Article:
Boxwood, also known as Box, is a hugely popular hedge plant, thanks to its tight structure and dense foliage. It is happy in most climates and is a great plant for trying topiary – let’s find out what’s inside the box!
- Genus: Buxus
- Most common variety: Common Box (buxus sempervirens)
- Other popular varieties: Japanese Box (buxus microphylla var. japonica), Korean Box ( buxus sinica var. insularis ) and Dwarf English (buxus microphylla)
An evergreen shrub with densely packed lance shaped leaves, there are over 200 varieties of Boxwood hedge, although the most common varieties are hugely popular. It prefers dappled sun light, but can withstand most moderate climates, which explains its prevalence in countries like the UK and USA.
Box has a wide range of heights from 1 to 8 feet and many varieties are fast growing, allowing for the quick creation of hedges and topiary projects. Some species tend towards ball shaped growth, whereas others are more columnlike in their general appearance.
There is a variegated version of box, but generally the foliage is green, ranging from blue-green to golden. If your boxwood hedge starts changing colour, it is usually an indication of a problem.
Box has small yellow-green flowers that are best described as underwhelming.
Box bears fruits, but these are small green capsules that turn brown when mature. They provide a seed-bearing function but have little aesthetic value.
Box is an ideal candidate for topiary and pruning, however the most important point is to ensure that you clean your tools before and after pruning, as this will stem the spread of boxwood blight.
To keep your boxwood hedge in good shape, prune twice a year:
- After the first growth phase, from late May to mid-June.
- Before the winter weather, in September or October.
This will ensure that your topiary efforts remain in their intended shapes while allowing the plant time to prepare for the changing seasons.
Try to avoid trimming in direct sunlight as this can scorch the leaves.
Big pruning jobs should be carried out in the Winter months to allow the plant to grow anew in the Spring.
In July or August, use a sharp knife to take cuttings of 3 to 4 inches in length. Plant them into a pot filled with a suitable rooting medium (avoid using potting compost at this early stage), having first removed the lower leaves and peeled away the bark from the bottom of the stem. You can use a rooting hormone to encourage growth.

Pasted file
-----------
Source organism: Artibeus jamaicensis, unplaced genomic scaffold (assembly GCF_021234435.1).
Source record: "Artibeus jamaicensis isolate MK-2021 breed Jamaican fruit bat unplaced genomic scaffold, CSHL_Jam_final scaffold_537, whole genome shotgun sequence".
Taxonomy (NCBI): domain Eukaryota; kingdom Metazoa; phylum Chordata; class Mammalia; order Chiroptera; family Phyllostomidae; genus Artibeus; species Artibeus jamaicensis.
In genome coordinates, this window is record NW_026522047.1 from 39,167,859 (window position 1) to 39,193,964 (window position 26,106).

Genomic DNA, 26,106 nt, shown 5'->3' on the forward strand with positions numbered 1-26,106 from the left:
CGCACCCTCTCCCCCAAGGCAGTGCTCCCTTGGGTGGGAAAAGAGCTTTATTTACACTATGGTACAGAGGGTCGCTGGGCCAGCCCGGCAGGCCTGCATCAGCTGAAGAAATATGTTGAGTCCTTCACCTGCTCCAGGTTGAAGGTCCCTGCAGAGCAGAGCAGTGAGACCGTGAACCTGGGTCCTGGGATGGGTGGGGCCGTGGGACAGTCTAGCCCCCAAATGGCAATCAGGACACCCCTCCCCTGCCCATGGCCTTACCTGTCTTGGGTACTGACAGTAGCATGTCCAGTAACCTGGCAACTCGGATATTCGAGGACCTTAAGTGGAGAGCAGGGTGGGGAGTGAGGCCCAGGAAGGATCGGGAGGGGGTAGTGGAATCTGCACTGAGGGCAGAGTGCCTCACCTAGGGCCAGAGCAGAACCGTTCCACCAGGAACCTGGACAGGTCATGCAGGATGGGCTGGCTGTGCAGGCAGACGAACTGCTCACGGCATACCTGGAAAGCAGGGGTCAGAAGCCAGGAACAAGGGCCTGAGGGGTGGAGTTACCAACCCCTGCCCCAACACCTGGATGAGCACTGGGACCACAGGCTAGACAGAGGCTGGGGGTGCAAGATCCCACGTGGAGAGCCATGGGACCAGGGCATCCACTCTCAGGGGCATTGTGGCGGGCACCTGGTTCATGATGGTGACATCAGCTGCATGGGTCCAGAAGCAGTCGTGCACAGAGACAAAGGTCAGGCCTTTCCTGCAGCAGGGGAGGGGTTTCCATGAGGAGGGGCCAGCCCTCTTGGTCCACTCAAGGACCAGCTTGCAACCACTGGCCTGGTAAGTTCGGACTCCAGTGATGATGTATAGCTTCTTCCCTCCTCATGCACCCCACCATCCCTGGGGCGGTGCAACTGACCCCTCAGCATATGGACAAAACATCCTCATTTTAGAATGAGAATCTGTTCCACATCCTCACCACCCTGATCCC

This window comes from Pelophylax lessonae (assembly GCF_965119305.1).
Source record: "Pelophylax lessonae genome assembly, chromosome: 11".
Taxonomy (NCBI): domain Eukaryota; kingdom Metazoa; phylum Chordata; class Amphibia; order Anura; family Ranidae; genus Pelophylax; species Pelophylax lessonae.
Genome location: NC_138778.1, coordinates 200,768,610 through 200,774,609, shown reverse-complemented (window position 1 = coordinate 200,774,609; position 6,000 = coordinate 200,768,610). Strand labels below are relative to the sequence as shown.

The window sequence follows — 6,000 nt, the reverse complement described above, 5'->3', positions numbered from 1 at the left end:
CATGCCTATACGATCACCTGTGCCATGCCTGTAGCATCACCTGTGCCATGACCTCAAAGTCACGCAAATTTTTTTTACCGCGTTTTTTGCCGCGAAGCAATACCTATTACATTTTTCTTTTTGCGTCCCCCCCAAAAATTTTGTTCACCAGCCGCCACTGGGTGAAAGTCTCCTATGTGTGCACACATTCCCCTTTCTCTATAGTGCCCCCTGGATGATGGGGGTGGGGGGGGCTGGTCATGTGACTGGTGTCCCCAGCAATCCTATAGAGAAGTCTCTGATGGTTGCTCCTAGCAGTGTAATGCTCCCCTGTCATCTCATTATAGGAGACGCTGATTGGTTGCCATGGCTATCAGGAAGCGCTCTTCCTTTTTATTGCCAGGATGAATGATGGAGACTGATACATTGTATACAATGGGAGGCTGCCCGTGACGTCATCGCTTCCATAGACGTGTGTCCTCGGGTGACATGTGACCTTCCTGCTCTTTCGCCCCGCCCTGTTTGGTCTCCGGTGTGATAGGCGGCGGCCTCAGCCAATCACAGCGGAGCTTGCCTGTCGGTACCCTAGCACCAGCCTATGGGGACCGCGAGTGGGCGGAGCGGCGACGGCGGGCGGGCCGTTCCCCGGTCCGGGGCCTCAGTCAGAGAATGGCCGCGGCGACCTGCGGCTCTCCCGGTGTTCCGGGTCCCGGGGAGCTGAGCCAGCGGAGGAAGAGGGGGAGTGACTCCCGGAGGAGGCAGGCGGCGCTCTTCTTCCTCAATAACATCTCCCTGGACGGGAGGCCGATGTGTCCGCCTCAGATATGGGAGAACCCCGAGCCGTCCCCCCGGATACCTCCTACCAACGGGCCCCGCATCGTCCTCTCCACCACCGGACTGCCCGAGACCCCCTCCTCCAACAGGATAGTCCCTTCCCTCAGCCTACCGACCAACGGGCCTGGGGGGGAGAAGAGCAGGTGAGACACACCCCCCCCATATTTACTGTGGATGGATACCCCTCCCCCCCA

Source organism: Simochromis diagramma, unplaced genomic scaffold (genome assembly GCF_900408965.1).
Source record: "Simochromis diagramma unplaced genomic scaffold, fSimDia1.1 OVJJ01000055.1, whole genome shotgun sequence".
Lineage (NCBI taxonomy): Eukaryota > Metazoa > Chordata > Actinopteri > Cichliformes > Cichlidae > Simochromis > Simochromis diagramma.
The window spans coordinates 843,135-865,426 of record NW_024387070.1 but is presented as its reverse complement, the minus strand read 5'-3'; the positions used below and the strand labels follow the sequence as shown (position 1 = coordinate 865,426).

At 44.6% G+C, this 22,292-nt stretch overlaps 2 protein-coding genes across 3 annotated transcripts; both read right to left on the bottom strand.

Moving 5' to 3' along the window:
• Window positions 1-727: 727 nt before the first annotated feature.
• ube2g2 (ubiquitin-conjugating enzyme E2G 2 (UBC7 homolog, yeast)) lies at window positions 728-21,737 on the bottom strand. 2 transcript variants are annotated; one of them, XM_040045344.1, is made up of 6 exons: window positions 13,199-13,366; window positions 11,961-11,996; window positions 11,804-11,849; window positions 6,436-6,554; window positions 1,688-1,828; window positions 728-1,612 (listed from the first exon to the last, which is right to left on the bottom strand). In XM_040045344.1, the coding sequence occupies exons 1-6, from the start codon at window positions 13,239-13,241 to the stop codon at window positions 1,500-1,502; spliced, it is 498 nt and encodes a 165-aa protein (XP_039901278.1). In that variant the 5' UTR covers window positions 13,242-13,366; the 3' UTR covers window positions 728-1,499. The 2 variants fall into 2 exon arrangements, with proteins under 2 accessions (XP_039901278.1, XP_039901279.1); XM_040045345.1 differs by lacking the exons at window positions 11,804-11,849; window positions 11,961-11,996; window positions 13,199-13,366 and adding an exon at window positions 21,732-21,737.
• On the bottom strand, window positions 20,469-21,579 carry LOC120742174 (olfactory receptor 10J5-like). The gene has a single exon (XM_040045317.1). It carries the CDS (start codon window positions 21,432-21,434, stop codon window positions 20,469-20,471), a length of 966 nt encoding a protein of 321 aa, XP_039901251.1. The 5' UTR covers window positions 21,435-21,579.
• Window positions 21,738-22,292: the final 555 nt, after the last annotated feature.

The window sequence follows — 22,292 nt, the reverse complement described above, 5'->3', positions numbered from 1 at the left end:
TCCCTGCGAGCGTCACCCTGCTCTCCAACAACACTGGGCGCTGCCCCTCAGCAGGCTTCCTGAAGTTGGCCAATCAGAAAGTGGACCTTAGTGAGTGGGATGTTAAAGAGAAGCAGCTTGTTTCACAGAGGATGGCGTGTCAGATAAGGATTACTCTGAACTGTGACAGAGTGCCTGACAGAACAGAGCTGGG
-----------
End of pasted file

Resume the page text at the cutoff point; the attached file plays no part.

Cover the pot with a bag and leave for three weeks, by which time roots should be forming below the surface.
Re-pot the rooted stems into pots with potting compost and keep them in a sunny place until the Spring season arrives and you can plant them into the soil.
How to Plant a Boxwood Hedge
Box doesn’t enjoy full sun or soggy soil, so you may need to add materials to provide drainage, and some protection from direct sun will save your box leaves from bronzing.
When planting them, ensure that the crown of the roots is sticking above the ground slightly, and provide enough space between plants, depending on the predicted width of the variety.
The biggest threat is Blight, a fungus that can be fatal to the plant if left unchecked. Signs of blight include coloured spots on the leaves, discolouration and death of the leaves and lesions on the stems. It is more common in warm and humid climates the fungal spores can be spread by wind and wildlife.
There is no known cure for Boxwood Blight, however fungicides can keep it in check if applied holistically – this is a challenge due to the density of the plant’s structure. If your plant is affected by blight, the best action is to remove the plant and replace with a different variety of hedge; replacing Box for Box runs the risk of the blight attacking the new plant.
The Box Tree Caterpillar can be devastating to the plant and has become increasingly common in the UK. Pheromone traps and pesticides can help contain the spread of these creatures, however the dense foliage that makes box so popular for hedges also makes it difficult to truly attack these predators.
Fun Facts About Boxwood
- It is used in making chess pieces and woodwind instruments.
- The wood is very dense and will sink in water.
- The leaves are toxic to dogs and generally unpleasant for most other species.
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